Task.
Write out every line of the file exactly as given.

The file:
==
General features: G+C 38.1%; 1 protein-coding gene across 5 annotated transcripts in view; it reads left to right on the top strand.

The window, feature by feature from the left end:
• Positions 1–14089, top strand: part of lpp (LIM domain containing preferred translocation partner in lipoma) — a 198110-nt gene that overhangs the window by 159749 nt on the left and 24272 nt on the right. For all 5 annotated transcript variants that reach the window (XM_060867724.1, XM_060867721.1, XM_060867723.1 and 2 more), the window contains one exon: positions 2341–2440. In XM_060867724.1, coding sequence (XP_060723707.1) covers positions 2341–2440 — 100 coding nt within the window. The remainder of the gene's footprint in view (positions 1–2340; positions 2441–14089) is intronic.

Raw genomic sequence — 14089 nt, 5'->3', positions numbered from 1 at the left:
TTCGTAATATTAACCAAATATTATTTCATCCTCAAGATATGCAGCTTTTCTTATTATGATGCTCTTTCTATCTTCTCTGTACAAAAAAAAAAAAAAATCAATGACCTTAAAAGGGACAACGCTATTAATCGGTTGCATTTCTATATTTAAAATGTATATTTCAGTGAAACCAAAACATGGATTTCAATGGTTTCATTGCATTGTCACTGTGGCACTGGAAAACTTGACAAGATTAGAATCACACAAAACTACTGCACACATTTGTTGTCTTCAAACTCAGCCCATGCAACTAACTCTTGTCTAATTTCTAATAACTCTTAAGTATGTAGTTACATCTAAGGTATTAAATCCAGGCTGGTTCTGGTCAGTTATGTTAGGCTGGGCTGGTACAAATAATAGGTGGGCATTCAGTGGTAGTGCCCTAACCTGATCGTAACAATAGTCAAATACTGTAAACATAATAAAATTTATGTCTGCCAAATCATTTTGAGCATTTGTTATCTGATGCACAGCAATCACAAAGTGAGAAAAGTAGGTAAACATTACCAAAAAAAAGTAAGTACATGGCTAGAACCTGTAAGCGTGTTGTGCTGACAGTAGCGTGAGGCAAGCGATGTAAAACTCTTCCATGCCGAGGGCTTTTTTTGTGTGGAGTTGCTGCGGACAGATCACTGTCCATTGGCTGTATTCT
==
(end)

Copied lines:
General features: G+C 38.1%; 1 protein-coding gene across 5 annotated transcripts in view; it reads left to right on the top strand.

The window, feature by feature from the left end:
• Positions 1–14089, top strand: part of lpp (LIM domain containing preferred translocation partner in lipoma) — a 198110-nt gene that overhangs the window by 159749 nt on the left and 24272 nt on the right. For all 5 annotated transcript variants that reach the window (XM_060867724.1, XM_060867721.1, XM_060867723.1 and 2 more), the window contains one exon: positions 2341–2440. In XM_060867724.1, coding sequence (XP_060723707.1) covers positions 2341–2440 — 100 coding nt within the window. The remainder of the gene's footprint in view (positions 1–2340; positions 2441–14089) is intronic.

Raw genomic sequence — 14089 nt, 5'->3', positions numbered from 1 at the left:
TTCGTAATATTAACCAAATATTATTTCATCCTCAAGATATGCAGCTTTTCTTATTATGATGCTCTTTCTATCTTCTCTGTACAAAAAAAAAAAAAAATCAATGACCTTAAAAGGGACAACGCTATTAATCGGTTGCATTTCTATATTTAAAATGTATATTTCAGTGAAACCAAAACATGGATTTCAATGGTTTCATTGCATTGTCACTGTGGCACTGGAAAACTTGACAAGATTAGAATCACACAAAACTACTGCACACATTTGTTGTCTTCAAACTCAGCCCATGCAACTAACTCTTGTCTAATTTCTAATAACTCTTAAGTATGTAGTTACATCTAAGGTATTAAATCCAGGCTGGTTCTGGTCAGTTATGTTAGGCTGGGCTGGTACAAATAATAGGTGGGCATTCAGTGGTAGTGCCCTAACCTGATCGTAACAATAGTCAAATACTGTAAACATAATAAAATTTATGTCTGCCAAATCATTTTGAGCATTTGTTATCTGATGCACAGCAATCACAAAGTGAGAAAAGTAGGTAAACATTACCAAAAAAAAGTAAGTACATGGCTAGAACCTGTAAGCGTGTTGTGCTGACAGTAGCGTGAGGCAAGCGATGTAAAACTCTTCCATGCCGAGGGCTTTTTTTGTGTGGAGTTGCTGCGGACAGATCACTGTCCATTGGCTGTATTCT